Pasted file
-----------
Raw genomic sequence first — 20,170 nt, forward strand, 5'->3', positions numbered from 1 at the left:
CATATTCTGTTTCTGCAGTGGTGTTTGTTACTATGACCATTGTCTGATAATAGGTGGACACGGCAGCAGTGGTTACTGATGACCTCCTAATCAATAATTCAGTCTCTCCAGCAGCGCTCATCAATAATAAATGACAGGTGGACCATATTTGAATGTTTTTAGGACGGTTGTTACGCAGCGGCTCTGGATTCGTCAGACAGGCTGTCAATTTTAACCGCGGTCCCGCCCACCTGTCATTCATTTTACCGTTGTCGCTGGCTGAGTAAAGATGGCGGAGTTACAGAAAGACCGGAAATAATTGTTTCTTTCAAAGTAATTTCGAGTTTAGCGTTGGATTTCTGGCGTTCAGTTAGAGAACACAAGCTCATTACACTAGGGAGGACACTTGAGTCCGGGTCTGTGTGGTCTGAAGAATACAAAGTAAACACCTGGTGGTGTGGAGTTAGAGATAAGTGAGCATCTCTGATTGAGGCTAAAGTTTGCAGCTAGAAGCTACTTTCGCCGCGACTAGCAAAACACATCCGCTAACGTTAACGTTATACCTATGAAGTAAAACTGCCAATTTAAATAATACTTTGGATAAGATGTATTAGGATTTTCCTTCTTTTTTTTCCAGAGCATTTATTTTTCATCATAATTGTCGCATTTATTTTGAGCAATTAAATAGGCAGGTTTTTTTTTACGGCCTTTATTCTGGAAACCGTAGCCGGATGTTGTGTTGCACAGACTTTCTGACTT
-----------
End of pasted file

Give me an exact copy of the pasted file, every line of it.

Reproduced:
Raw genomic sequence first — 20,170 nt, forward strand, 5'->3', positions numbered from 1 at the left:
CATATTCTGTTTCTGCAGTGGTGTTTGTTACTATGACCATTGTCTGATAATAGGTGGACACGGCAGCAGTGGTTACTGATGACCTCCTAATCAATAATTCAGTCTCTCCAGCAGCGCTCATCAATAATAAATGACAGGTGGACCATATTTGAATGTTTTTAGGACGGTTGTTACGCAGCGGCTCTGGATTCGTCAGACAGGCTGTCAATTTTAACCGCGGTCCCGCCCACCTGTCATTCATTTTACCGTTGTCGCTGGCTGAGTAAAGATGGCGGAGTTACAGAAAGACCGGAAATAATTGTTTCTTTCAAAGTAATTTCGAGTTTAGCGTTGGATTTCTGGCGTTCAGTTAGAGAACACAAGCTCATTACACTAGGGAGGACACTTGAGTCCGGGTCTGTGTGGTCTGAAGAATACAAAGTAAACACCTGGTGGTGTGGAGTTAGAGATAAGTGAGCATCTCTGATTGAGGCTAAAGTTTGCAGCTAGAAGCTACTTTCGCCGCGACTAGCAAAACACATCCGCTAACGTTAACGTTATACCTATGAAGTAAAACTGCCAATTTAAATAATACTTTGGATAAGATGTATTAGGATTTTCCTTCTTTTTTTTCCAGAGCATTTATTTTTCATCATAATTGTCGCATTTATTTTGAGCAATTAAATAGGCAGGTTTTTTTTTACGGCCTTTATTCTGGAAACCGTAGCCGGATGTTGTGTTGCACAGACTTTCTGACTT